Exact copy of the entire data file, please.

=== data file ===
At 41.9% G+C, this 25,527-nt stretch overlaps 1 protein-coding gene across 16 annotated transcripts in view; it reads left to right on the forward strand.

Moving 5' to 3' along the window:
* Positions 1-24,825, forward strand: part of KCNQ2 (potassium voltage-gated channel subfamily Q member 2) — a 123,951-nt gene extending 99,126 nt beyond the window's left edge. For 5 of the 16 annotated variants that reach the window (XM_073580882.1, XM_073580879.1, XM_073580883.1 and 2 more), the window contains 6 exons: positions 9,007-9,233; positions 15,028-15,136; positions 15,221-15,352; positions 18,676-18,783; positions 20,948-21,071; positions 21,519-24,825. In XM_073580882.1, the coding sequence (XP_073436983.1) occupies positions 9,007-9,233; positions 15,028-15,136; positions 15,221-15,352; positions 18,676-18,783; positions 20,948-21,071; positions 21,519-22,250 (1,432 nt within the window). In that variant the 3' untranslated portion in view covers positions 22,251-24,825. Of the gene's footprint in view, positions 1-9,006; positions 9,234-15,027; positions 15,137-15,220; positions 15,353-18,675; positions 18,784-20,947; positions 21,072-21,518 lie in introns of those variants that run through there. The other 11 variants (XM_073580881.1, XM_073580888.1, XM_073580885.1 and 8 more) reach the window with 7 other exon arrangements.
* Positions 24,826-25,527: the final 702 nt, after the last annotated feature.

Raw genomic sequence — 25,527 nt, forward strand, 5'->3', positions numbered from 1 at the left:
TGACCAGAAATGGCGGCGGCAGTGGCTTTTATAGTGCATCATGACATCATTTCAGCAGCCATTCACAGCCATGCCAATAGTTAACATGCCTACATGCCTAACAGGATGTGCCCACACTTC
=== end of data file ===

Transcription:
At 41.9% G+C, this 25,527-nt stretch overlaps 1 protein-coding gene across 16 annotated transcripts in view; it reads left to right on the forward strand.

Moving 5' to 3' along the window:
* Positions 1-24,825, forward strand: part of KCNQ2 (potassium voltage-gated channel subfamily Q member 2) — a 123,951-nt gene extending 99,126 nt beyond the window's left edge. For 5 of the 16 annotated variants that reach the window (XM_073580882.1, XM_073580879.1, XM_073580883.1 and 2 more), the window contains 6 exons: positions 9,007-9,233; positions 15,028-15,136; positions 15,221-15,352; positions 18,676-18,783; positions 20,948-21,071; positions 21,519-24,825. In XM_073580882.1, the coding sequence (XP_073436983.1) occupies positions 9,007-9,233; positions 15,028-15,136; positions 15,221-15,352; positions 18,676-18,783; positions 20,948-21,071; positions 21,519-22,250 (1,432 nt within the window). In that variant the 3' untranslated portion in view covers positions 22,251-24,825. Of the gene's footprint in view, positions 1-9,006; positions 9,234-15,027; positions 15,137-15,220; positions 15,353-18,675; positions 18,784-20,947; positions 21,072-21,518 lie in introns of those variants that run through there. The other 11 variants (XM_073580881.1, XM_073580888.1, XM_073580885.1 and 8 more) reach the window with 7 other exon arrangements.
* Positions 24,826-25,527: the final 702 nt, after the last annotated feature.

Raw genomic sequence — 25,527 nt, forward strand, 5'->3', positions numbered from 1 at the left:
TGACCAGAAATGGCGGCGGCAGTGGCTTTTATAGTGCATCATGACATCATTTCAGCAGCCATTCACAGCCATGCCAATAGTTAACATGCCTACATGCCTAACAGGATGTGCCCACACTTC